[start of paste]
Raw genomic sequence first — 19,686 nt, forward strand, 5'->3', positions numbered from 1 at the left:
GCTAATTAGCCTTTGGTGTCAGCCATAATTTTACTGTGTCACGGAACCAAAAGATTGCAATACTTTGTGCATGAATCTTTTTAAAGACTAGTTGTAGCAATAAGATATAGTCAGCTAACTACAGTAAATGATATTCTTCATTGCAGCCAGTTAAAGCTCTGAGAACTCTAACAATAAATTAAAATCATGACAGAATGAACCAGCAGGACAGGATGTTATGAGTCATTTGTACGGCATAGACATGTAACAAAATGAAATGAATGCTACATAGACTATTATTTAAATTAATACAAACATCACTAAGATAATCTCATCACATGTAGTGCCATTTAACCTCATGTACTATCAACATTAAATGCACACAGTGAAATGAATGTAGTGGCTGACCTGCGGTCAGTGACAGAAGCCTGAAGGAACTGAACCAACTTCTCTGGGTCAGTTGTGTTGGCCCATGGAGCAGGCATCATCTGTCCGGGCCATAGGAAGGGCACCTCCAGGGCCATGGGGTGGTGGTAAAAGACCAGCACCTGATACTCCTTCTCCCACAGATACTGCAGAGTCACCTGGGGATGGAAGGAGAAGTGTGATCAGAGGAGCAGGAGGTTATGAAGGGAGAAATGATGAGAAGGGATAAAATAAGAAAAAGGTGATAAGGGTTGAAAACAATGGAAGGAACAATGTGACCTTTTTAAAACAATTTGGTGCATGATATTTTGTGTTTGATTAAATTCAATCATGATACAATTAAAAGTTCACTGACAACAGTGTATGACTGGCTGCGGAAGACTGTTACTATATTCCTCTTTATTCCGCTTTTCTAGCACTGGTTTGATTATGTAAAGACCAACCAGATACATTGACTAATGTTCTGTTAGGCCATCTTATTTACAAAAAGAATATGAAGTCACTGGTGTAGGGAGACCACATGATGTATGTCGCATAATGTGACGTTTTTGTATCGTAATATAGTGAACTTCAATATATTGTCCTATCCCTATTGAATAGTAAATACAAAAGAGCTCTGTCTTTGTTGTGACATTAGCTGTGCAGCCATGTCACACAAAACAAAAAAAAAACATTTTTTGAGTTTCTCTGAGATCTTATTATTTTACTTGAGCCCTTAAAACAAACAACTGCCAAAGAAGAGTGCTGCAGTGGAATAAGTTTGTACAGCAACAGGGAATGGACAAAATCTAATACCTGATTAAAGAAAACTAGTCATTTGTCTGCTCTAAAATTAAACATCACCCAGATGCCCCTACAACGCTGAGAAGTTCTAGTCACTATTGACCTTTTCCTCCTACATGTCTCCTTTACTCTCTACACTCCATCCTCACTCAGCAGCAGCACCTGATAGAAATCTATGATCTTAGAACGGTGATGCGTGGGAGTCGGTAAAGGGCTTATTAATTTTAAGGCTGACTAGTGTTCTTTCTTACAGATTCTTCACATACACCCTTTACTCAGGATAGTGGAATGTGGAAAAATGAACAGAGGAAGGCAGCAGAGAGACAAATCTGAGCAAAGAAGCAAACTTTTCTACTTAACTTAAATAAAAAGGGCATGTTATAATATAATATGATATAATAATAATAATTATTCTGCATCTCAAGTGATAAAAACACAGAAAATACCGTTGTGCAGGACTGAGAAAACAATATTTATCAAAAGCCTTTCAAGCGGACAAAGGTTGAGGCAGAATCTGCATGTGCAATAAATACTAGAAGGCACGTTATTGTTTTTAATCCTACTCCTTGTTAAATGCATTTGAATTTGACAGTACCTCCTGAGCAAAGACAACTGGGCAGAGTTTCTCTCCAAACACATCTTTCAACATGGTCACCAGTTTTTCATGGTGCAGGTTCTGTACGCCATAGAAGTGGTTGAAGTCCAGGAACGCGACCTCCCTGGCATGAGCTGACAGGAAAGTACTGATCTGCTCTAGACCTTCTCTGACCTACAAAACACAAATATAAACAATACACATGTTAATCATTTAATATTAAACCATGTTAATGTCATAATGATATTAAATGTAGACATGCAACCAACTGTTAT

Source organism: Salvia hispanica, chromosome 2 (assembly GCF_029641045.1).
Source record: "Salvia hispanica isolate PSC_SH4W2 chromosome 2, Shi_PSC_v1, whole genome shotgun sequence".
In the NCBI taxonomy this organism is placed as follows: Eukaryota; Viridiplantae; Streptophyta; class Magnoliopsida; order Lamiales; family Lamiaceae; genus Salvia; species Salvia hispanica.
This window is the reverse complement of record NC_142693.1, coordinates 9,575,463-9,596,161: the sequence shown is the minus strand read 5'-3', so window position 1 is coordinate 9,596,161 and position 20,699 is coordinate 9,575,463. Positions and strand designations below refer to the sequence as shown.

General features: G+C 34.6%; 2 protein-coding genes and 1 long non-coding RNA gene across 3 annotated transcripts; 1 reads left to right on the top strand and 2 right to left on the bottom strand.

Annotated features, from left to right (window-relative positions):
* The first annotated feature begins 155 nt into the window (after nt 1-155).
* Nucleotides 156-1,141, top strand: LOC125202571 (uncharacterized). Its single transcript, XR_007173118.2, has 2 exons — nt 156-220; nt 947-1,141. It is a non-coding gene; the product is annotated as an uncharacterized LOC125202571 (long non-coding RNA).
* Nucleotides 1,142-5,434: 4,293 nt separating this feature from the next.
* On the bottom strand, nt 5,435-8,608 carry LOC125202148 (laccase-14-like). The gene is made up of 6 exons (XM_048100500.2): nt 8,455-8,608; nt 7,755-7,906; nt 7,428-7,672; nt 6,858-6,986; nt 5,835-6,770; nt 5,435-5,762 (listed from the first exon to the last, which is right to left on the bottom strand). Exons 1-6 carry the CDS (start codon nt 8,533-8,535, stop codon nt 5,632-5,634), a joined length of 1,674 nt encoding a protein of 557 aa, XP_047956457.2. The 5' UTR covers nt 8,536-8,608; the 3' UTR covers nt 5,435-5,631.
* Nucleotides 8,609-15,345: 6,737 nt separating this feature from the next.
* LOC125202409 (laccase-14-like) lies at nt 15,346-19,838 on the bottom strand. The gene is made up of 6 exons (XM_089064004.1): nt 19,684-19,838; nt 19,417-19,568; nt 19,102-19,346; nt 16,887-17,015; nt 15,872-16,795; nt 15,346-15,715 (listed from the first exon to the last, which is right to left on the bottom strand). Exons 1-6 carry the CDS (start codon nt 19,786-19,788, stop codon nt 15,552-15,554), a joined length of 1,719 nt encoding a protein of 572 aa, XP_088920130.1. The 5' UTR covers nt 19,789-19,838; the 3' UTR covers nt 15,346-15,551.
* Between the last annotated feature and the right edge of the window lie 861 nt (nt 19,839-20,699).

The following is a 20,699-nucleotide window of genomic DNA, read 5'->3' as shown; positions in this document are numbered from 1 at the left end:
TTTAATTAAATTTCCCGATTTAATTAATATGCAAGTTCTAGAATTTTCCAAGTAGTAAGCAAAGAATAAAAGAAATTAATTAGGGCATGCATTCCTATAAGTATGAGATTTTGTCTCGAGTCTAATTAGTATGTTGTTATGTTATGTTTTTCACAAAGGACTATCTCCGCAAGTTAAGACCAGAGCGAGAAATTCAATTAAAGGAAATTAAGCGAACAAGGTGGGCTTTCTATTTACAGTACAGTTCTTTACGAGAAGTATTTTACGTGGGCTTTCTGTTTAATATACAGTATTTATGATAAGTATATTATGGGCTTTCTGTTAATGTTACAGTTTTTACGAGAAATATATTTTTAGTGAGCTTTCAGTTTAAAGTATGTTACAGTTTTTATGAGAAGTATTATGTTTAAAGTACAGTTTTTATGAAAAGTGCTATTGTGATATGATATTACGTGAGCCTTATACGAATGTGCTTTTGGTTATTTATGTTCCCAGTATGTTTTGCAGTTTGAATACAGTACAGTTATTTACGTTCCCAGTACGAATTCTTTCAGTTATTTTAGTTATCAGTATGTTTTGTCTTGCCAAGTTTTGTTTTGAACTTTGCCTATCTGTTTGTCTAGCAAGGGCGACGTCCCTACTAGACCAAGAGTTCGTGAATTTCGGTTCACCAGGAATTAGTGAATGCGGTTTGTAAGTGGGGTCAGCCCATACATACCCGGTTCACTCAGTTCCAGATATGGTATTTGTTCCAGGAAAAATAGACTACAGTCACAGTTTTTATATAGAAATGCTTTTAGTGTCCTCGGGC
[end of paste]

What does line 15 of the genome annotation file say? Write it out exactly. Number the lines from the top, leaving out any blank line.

* Between the last annotated feature and the right edge of the window lie 861 nt (nt 19,839-20,699).